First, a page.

J-O-B-S or T-A-X-E-S: We Can’t Have Both
By Brian Sullivan
Higher taxes and job creation are the oil and water of economics. They simply don’t go together.
It’s a basic concept. The more a business gives to the government, the less free cash it has to use on new salaries. It’s why John McCain wants to cut the corporate tax rate to 25% from 35%. That extra 10% can go toward hiring a lot of workers and keeping jobs in the U.S. Remember America has the 4th highest corporate tax rate in the world. It’s no wonder jobs continue to move overseas.
This is not a partisan argument. Many Democratic leaders feel the same way and understand the damage higher taxes will mean for job creation. Consider this excerpt from today’s Wall Street Journal:
The Obama plan is an incentive to hire fewer workers. Barack Obama declared last week that his economic plan begins with “one word that’s on everyone’s mind and it’s spelled J-O-B-S.”. This raises the stubborn question that Senator Obama has never satisfactorily answered: How do you create more jobs when you want to levy higher tax rates on the small business owners who are the nation’s primary employers? Loyal Democrats have howled over the claim that small businesses will get soaked by the Obama tax plan, so we thought we would seek an authority they might trust on the issue: Democratic Senate Finance Chairman Max Baucus of Montana.
Here is what Mr. Baucus wrote in a joint press release with Iowa Republican Charles Grassley on August 20, 2001, when they supported the income tax rate cuts that Mr. Obama wants to repeal: “. . . when the new tax relief law is fully phased in, entrepreneurs and small businesses — owners of sole proprietorships, partnerships, S corporations, and farms — will receive 80 percent of the tax relief associated with reducing the top income tax rates of 36 percent to 33 percent and 39.6 percent to 35 percent.”. Then they continued with a useful economics tutorial: “Experts agree that lower taxes increase a business’ cash flow, which helps with liquidity constraints during an economic slowdown and could increase the demand for investment and labor.”. Twelve Senate Democrats voted for those same tax cuts. And just to be clear on one point: An increase in “the demand for investment and labor” translates into an increase in J-O-B-S.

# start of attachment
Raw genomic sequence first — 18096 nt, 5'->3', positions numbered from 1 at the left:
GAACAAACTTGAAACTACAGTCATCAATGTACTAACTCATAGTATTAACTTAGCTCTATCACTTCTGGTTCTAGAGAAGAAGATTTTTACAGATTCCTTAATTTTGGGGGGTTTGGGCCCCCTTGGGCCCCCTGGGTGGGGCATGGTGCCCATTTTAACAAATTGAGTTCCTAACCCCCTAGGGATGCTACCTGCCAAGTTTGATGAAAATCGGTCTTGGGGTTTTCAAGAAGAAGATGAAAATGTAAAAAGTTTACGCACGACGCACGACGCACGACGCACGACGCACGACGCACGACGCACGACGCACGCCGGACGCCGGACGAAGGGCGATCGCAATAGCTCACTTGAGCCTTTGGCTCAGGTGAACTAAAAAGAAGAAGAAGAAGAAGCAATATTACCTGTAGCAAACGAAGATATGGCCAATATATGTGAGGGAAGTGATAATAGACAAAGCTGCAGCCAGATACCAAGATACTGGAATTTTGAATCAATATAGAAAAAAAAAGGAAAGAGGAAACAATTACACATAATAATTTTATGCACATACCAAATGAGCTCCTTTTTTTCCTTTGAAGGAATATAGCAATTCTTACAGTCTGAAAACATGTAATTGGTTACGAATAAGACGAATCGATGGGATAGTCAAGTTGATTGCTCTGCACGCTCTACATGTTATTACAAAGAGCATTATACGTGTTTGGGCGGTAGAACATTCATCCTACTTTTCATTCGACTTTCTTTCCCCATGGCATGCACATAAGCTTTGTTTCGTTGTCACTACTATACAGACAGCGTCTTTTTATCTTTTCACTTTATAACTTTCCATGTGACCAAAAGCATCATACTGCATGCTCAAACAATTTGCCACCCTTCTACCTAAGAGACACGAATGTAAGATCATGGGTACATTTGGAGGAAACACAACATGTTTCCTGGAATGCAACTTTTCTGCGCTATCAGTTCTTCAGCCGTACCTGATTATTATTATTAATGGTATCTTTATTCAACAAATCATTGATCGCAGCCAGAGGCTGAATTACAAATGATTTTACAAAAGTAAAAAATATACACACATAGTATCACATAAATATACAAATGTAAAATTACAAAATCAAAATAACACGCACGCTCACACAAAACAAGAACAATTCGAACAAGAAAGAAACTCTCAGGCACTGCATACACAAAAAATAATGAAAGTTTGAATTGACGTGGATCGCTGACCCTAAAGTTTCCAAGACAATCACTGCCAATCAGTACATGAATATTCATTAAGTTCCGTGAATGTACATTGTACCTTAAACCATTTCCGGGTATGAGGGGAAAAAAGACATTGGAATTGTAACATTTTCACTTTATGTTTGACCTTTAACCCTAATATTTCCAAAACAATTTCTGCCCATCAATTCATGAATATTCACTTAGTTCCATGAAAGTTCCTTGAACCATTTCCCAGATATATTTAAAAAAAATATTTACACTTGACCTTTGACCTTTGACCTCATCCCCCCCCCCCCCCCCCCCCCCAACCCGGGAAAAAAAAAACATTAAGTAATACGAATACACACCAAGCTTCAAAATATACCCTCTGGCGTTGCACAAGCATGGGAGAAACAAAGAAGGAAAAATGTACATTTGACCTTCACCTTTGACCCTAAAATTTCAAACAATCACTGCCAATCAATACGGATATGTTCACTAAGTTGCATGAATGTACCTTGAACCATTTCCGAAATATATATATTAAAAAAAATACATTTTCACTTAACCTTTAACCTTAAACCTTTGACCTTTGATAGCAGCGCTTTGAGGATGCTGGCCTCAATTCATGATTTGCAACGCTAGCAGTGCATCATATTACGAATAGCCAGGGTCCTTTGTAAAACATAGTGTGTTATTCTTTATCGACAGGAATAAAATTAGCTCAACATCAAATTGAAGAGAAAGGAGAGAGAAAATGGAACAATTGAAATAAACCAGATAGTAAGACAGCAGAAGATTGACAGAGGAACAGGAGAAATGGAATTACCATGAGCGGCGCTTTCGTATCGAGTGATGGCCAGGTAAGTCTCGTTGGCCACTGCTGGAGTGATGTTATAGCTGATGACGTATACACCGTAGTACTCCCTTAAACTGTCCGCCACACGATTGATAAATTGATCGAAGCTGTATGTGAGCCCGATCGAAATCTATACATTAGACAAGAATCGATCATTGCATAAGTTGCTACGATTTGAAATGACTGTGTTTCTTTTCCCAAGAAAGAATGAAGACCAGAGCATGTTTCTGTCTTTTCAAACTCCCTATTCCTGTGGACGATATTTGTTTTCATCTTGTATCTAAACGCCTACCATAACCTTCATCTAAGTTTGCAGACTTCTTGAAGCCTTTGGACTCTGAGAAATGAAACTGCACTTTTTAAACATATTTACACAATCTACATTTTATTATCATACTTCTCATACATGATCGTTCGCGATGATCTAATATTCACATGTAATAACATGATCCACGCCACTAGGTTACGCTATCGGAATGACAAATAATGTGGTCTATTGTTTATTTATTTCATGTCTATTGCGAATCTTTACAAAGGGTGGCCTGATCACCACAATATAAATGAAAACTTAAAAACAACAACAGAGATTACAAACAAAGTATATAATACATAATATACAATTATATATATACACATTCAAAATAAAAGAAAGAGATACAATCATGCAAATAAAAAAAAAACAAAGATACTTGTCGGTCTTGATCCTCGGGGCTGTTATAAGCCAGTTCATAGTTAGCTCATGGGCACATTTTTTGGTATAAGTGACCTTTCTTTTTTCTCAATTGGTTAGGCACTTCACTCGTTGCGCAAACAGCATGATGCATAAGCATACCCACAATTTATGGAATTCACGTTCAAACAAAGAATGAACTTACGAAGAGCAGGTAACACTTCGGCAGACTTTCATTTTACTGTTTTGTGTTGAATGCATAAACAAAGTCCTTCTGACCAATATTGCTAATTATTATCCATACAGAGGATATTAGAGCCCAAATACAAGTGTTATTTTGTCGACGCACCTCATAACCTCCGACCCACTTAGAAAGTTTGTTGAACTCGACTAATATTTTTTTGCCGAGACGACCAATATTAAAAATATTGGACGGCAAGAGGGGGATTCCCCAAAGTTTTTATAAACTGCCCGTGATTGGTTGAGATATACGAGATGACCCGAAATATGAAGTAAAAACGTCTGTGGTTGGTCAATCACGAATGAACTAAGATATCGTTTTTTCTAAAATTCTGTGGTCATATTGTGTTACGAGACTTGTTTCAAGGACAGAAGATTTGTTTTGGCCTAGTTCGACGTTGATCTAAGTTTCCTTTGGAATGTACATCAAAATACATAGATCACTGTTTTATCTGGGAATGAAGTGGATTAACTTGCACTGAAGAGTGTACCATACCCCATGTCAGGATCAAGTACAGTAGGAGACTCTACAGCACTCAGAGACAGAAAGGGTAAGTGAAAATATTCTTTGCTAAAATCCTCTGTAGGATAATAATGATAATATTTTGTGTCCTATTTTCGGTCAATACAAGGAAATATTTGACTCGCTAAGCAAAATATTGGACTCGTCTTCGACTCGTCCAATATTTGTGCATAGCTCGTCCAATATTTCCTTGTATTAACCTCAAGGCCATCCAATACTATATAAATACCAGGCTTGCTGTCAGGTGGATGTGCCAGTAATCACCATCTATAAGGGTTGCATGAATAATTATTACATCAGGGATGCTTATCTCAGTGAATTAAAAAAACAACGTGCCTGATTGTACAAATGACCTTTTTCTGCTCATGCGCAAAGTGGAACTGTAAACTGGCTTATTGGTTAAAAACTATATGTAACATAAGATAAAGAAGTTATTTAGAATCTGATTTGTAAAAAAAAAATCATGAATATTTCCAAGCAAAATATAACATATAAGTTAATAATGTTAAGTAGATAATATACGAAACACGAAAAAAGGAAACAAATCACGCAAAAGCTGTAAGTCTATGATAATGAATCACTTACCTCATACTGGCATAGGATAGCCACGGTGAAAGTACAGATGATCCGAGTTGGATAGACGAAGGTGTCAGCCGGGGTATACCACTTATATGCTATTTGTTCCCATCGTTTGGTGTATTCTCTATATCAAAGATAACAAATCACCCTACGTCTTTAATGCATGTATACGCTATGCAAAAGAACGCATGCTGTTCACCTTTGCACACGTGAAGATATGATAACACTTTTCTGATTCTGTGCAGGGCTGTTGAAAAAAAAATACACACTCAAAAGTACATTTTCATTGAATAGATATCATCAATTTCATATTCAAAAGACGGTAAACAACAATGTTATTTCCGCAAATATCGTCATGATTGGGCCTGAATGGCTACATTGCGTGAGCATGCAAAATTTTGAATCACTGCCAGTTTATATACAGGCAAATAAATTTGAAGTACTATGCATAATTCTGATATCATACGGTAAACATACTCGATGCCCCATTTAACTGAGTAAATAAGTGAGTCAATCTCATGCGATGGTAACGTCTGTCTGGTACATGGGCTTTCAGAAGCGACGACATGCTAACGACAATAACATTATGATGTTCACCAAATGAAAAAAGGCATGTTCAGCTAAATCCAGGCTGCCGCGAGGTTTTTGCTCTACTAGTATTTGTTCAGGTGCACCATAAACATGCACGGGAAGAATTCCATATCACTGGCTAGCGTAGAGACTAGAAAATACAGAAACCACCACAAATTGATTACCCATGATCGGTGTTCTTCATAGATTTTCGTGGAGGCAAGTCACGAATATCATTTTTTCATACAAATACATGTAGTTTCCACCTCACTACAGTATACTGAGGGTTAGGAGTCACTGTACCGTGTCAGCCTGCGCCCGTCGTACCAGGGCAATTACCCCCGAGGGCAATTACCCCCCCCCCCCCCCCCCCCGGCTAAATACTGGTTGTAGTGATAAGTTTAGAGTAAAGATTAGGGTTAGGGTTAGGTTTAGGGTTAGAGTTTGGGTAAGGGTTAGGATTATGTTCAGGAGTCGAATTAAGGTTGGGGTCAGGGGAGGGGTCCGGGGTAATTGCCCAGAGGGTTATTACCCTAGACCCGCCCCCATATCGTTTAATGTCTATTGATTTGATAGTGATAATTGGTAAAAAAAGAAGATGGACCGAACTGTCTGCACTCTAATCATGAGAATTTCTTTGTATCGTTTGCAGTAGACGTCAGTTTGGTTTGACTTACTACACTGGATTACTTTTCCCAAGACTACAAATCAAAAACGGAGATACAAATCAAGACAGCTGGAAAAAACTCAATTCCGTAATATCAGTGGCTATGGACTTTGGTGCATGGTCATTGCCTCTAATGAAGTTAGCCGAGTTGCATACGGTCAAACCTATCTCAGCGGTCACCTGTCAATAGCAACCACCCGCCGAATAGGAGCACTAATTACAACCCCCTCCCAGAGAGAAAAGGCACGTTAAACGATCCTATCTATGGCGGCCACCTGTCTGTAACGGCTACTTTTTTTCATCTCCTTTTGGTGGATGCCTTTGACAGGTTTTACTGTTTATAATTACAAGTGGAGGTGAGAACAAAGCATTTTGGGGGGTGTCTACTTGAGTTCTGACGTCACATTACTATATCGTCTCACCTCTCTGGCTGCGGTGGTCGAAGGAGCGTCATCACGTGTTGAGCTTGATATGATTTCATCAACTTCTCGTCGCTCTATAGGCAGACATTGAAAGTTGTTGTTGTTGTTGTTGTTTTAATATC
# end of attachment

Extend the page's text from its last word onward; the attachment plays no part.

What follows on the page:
So if lowering these tax rates creates jobs, then it stands to reason that raising these taxes will mean fewer jobs. From 2003 to 2007 with the lower tax rates in place, the U.S. economy added eight million jobs, or about 125,000 per month. The Small Business Administration says small business wrote the paychecks for up to 80% of new jobs in 2005, for example. Mr. Obama’s tax increase would hit the bottom line of small businesses in three direct ways.
Since Senator Baucus is on the record agreeing lower taxes are good for jobs, why has he and the other Democratic leaders who voted for this suddenly clammed up? They have either done the world’s greatest flip-flop on the impact of tax hikes on jobs, or have spoken up privately and been ignored by the Obama camp.
So that’s small business. But what about the big boys? If you believe the hype that big business doesn’t pay taxes, consider this: last year ExxonMobil paid more in taxes than the bottom 50% of the entire population of American taxpayers. So if you are one that has come to believe you should hate “big oil,” consider what your tax burden would be if that $30+ billion (which is on its way to $40 billion for 2008) in tax revenue paid by Exxon suddenly dried up.
So since the Congressional record proves that many Democrats understand the relationship between jobs and taxes as well as any supply-side Republican, their silence surrounding the proposed tax increases speaks volumes about where their true interests lie.